Monday April 19, 2021

Lincoln County to donate foreclosed properties to Lincoln City nonprofits

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Lucinda Taylor (Habitat for Humanity) and Sheila Stiley (NW Coastal Housing)

Each year Lincoln County acquires property as a result of tax foreclosures and this week, Lincoln County Commissioners will make a final motion to donate three tax foreclosed properties to two local nonprofit organizations: Habitat for Humanity and Northwest Coastal Housing.

The lots, located in Lincoln City, will eventually be built with single family residences.

Lincoln County’s Property Team reviews the inventory to determine best use for available lands. In an effort to make a small but meaningful contribution to the lack of affordable and workforce housing the team became optimistic when several recent properties were identified.

Property Manager, Amy Howard said, “We found properties in Garden Estate subdivision of Lincoln City… We took these properties in tax foreclosure from the developer, so this is best case scenario to get these properties developed.”

In previous years, the County has explored the possibilities of donating land suitable for single family residences.

Commissioner Kaety Jacobson

“Many of our tax foreclosed properties have no legal access, are not buildable, and have other complexities that create difficulty,” Commissioner Kaety Jacobson said. “These vacant lots in Lincoln City were build ready and in a good neighborhood. I thought they would meet the needs of our nonprofit housing partners.”

Jacobson continued, “It is a drop in the bucket of a huge housing issue. However, as organizations and as individuals we need to ask ourselves, what can we do? Even if it is a drop in the bucket. This will help families.”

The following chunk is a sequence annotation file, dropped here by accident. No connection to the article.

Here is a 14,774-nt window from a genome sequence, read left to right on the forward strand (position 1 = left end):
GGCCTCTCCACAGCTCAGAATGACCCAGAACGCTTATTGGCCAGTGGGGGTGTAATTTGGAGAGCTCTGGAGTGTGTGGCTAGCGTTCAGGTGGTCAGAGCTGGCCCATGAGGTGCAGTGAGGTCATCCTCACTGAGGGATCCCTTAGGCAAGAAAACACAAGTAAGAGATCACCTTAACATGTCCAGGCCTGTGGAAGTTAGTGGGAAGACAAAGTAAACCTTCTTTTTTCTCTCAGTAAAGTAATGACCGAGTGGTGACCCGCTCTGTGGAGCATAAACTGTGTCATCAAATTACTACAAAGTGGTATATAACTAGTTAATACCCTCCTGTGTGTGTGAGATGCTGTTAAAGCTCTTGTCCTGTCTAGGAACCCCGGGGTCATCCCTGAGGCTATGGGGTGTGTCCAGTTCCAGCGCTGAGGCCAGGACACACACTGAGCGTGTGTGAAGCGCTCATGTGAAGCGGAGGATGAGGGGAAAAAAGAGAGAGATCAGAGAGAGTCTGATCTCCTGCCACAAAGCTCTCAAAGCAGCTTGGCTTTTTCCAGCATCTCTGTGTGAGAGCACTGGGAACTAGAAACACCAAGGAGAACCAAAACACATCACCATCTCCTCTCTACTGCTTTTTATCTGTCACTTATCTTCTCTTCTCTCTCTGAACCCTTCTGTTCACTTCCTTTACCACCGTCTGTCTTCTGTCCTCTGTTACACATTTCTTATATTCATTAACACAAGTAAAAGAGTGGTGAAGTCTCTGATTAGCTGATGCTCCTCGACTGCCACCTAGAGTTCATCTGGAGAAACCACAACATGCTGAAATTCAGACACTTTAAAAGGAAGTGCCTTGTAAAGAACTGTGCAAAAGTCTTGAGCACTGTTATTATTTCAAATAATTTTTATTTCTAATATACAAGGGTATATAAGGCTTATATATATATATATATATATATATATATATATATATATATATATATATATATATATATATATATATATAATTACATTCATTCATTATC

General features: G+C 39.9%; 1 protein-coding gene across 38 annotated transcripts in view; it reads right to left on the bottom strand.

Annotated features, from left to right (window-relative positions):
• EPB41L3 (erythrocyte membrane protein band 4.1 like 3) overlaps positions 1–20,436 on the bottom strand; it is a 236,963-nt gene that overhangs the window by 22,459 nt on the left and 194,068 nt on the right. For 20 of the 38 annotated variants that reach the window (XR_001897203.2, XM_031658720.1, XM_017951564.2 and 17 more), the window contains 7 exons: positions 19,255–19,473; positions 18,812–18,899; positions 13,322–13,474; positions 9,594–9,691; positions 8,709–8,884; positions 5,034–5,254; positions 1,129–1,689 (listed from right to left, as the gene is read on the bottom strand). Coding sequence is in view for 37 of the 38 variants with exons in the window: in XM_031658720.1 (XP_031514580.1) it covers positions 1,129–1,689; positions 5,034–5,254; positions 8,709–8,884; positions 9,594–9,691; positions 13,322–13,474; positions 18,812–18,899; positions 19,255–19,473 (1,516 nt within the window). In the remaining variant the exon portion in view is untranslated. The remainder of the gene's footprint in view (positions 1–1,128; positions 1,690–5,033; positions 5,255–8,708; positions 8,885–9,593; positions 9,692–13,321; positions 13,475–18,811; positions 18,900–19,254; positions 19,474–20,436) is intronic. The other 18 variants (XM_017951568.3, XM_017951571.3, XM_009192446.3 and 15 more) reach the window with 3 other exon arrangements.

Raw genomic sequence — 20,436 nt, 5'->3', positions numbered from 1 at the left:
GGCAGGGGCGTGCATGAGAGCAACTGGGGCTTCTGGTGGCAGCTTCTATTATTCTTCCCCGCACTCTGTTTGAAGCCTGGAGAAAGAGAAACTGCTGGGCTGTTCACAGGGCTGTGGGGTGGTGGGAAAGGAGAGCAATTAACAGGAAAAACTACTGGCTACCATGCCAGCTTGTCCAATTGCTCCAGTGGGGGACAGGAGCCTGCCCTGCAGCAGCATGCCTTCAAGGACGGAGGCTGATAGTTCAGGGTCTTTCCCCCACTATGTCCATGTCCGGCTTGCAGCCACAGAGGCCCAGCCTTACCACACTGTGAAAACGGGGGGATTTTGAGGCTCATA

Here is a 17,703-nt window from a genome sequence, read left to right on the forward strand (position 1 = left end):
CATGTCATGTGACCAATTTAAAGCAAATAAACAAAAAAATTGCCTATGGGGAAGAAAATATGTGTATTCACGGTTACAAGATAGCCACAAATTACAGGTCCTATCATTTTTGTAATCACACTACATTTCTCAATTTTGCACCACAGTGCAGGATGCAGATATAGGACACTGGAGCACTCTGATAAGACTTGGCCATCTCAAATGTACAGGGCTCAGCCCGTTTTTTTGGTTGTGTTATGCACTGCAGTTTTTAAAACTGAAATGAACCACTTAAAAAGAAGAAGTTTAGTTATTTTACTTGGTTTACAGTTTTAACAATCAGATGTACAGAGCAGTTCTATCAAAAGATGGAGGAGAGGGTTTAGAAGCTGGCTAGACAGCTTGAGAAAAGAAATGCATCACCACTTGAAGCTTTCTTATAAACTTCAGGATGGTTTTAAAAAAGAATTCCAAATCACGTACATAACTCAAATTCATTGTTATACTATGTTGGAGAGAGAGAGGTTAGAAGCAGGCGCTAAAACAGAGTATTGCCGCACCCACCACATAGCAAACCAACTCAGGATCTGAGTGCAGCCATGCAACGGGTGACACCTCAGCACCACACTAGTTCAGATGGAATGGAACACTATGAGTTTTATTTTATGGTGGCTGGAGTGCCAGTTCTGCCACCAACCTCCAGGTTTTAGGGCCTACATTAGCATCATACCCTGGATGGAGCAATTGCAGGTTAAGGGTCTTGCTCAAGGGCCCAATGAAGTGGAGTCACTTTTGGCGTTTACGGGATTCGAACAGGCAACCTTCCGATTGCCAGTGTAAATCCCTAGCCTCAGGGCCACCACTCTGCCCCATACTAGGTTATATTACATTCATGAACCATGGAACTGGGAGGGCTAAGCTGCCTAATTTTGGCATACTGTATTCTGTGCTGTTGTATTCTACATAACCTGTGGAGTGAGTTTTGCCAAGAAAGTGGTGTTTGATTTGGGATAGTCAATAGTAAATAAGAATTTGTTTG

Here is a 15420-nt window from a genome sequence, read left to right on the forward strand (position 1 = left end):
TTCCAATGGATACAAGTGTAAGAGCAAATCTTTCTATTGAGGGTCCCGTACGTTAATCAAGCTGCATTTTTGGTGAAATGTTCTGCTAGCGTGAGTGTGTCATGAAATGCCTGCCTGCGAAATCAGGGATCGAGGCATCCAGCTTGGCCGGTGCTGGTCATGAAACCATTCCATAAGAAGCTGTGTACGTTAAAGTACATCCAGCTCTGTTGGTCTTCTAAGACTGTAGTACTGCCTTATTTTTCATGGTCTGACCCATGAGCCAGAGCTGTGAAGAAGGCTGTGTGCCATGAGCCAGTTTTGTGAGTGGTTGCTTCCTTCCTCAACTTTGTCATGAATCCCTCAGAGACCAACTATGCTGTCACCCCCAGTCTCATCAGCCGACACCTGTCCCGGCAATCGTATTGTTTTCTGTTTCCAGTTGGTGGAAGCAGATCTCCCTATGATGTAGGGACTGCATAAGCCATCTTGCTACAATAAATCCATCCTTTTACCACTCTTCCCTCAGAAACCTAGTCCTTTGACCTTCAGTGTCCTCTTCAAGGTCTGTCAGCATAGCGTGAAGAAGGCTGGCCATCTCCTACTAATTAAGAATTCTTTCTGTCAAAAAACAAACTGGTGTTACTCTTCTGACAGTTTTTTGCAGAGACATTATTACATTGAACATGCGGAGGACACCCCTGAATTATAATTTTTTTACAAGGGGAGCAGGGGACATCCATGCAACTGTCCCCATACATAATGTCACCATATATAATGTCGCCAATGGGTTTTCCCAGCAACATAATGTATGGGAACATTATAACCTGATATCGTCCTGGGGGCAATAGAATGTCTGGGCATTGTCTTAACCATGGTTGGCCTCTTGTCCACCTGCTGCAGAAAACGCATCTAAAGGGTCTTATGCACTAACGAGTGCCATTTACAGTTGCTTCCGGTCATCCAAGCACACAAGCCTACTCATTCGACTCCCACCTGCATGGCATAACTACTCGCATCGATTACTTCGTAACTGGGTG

Both Habitat for Humanity and Northwest Coastal Housing have agreed to keep the properties as affordable housing for thirty years. Lucinda Taylor, Habitat’s Executive Director, said “We’re looking into utilizing the Community Land Trust which would put the house into affordable housing in perpetuity. At the very least we can put deed restrictions that keep it in affordability through the thirty-year period.”

Commissioner Jacobson said, “As foreclosures come in in the future, I’ll certainly be checking to see what might be of interest to other partners, but many of our properties require a lot of clean up and work. Our goal is always to get those properties back out and being used for housing, whether that be through our traditional auctions and sales or through donations. And, that means they are going back on the tax roll.”

The final resolution to approve the property transfer will appear on the Board of Commissioners Agenda under Decision/Action (Sept. 11). Commissioner Meetings take place each week at 9:30 a.m., Lincoln County Courthouse, 225 West Olive Street, Room #108, Newport.

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